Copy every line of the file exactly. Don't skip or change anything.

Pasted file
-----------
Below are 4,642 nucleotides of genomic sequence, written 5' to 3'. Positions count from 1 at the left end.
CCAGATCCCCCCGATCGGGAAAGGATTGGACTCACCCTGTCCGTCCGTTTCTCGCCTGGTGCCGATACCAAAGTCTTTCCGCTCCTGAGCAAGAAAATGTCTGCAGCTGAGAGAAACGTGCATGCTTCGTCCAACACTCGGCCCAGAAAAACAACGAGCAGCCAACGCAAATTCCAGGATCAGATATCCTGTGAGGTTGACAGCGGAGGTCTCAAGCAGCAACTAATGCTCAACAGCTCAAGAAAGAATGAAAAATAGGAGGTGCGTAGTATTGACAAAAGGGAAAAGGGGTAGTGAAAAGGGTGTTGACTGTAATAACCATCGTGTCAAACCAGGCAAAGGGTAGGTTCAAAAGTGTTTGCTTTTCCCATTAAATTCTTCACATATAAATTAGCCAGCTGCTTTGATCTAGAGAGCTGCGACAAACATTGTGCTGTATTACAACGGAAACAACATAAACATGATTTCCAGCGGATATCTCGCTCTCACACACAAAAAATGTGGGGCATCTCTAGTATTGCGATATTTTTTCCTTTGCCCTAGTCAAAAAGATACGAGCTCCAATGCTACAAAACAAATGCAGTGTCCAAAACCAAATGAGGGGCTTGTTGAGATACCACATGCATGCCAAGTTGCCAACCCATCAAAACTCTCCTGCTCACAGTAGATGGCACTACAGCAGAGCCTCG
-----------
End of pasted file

Below are 4,642 nucleotides of genomic sequence, written 5' to 3'. Positions count from 1 at the left end.
CCAGATCCCCCCGATCGGGAAAGGATTGGACTCACCCTGTCCGTCCGTTTCTCGCCTGGTGCCGATACCAAAGTCTTTCCGCTCCTGAGCAAGAAAATGTCTGCAGCTGAGAGAAACGTGCATGCTTCGTCCAACACTCGGCCCAGAAAAACAACGAGCAGCCAACGCAAATTCCAGGATCAGATATCCTGTGAGGTTGACAGCGGAGGTCTCAAGCAGCAACTAATGCTCAACAGCTCAAGAAAGAATGAAAAATAGGAGGTGCGTAGTATTGACAAAAGGGAAAAGGGGTAGTGAAAAGGGTGTTGACTGTAATAACCATCGTGTCAAACCAGGCAAAGGGTAGGTTCAAAAGTGTTTGCTTTTCCCATTAAATTCTTCACATATAAATTAGCCAGCTGCTTTGATCTAGAGAGCTGCGACAAACATTGTGCTGTATTACAACGGAAACAACATAAACATGATTTCCAGCGGATATCTCGCTCTCACACACAAAAAATGTGGGGCATCTCTAGTATTGCGATATTTTTTCCTTTGCCCTAGTCAAAAAGATACGAGCTCCAATGCTACAAAACAAATGCAGTGTCCAAAACCAAATGAGGGGCTTGTTGAGATACCACATGCATGCCAAGTTGCCAACCCATCAAAACTCTCCTGCTCACAGTAGATGGCACTACAGCAGAGCCTCG